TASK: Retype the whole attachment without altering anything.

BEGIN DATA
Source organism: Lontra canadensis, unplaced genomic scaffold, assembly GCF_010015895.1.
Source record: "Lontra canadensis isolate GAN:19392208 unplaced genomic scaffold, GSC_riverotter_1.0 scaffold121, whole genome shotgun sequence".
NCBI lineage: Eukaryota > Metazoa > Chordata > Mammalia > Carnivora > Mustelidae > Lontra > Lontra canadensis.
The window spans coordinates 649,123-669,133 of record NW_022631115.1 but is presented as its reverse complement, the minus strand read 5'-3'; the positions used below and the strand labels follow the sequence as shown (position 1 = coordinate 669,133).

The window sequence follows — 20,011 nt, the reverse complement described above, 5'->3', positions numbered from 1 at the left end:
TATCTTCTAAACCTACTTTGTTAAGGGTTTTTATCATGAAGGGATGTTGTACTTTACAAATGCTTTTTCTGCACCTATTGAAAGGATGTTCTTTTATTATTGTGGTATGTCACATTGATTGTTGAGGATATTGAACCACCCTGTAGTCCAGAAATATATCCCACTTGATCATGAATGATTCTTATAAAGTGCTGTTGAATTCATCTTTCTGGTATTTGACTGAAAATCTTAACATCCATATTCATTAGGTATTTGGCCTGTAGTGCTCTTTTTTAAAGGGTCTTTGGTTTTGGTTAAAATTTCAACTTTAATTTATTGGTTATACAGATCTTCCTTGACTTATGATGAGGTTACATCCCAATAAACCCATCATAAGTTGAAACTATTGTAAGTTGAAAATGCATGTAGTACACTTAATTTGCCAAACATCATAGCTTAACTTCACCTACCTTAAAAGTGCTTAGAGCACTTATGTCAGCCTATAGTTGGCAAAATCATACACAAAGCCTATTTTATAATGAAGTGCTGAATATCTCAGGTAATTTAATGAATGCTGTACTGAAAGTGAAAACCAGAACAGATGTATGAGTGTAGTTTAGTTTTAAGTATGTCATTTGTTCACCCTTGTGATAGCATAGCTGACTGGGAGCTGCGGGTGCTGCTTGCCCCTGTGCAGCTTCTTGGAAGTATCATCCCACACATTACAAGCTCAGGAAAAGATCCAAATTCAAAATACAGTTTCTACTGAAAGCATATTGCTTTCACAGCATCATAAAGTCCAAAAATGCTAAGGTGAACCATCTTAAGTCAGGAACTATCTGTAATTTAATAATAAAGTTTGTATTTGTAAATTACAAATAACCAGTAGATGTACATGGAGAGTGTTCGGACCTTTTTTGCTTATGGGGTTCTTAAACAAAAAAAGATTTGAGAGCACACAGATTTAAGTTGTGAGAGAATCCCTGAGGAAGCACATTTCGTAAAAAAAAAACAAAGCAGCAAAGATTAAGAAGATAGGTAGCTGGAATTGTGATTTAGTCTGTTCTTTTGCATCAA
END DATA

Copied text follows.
Source organism: Lontra canadensis, unplaced genomic scaffold, assembly GCF_010015895.1.
Source record: "Lontra canadensis isolate GAN:19392208 unplaced genomic scaffold, GSC_riverotter_1.0 scaffold121, whole genome shotgun sequence".
NCBI lineage: Eukaryota > Metazoa > Chordata > Mammalia > Carnivora > Mustelidae > Lontra > Lontra canadensis.
The window spans coordinates 649,123-669,133 of record NW_022631115.1 but is presented as its reverse complement, the minus strand read 5'-3'; the positions used below and the strand labels follow the sequence as shown (position 1 = coordinate 669,133).

The window sequence follows — 20,011 nt, the reverse complement described above, 5'->3', positions numbered from 1 at the left end:
TATCTTCTAAACCTACTTTGTTAAGGGTTTTTATCATGAAGGGATGTTGTACTTTACAAATGCTTTTTCTGCACCTATTGAAAGGATGTTCTTTTATTATTGTGGTATGTCACATTGATTGTTGAGGATATTGAACCACCCTGTAGTCCAGAAATATATCCCACTTGATCATGAATGATTCTTATAAAGTGCTGTTGAATTCATCTTTCTGGTATTTGACTGAAAATCTTAACATCCATATTCATTAGGTATTTGGCCTGTAGTGCTCTTTTTTAAAGGGTCTTTGGTTTTGGTTAAAATTTCAACTTTAATTTATTGGTTATACAGATCTTCCTTGACTTATGATGAGGTTACATCCCAATAAACCCATCATAAGTTGAAACTATTGTAAGTTGAAAATGCATGTAGTACACTTAATTTGCCAAACATCATAGCTTAACTTCACCTACCTTAAAAGTGCTTAGAGCACTTATGTCAGCCTATAGTTGGCAAAATCATACACAAAGCCTATTTTATAATGAAGTGCTGAATATCTCAGGTAATTTAATGAATGCTGTACTGAAAGTGAAAACCAGAACAGATGTATGAGTGTAGTTTAGTTTTAAGTATGTCATTTGTTCACCCTTGTGATAGCATAGCTGACTGGGAGCTGCGGGTGCTGCTTGCCCCTGTGCAGCTTCTTGGAAGTATCATCCCACACATTACAAGCTCAGGAAAAGATCCAAATTCAAAATACAGTTTCTACTGAAAGCATATTGCTTTCACAGCATCATAAAGTCCAAAAATGCTAAGGTGAACCATCTTAAGTCAGGAACTATCTGTAATTTAATAATAAAGTTTGTATTTGTAAATTACAAATAACCAGTAGATGTACATGGAGAGTGTTCGGACCTTTTTTGCTTATGGGGTTCTTAAACAAAAAAAGATTTGAGAGCACACAGATTTAAGTTGTGAGAGAATCCCTGAGGAAGCACATTTCGTAAAAAAAAAACAAAGCAGCAAAGATTAAGAAGATAGGTAGCTGGAATTGTGATTTAGTCTGTTCTTTTGCATCAA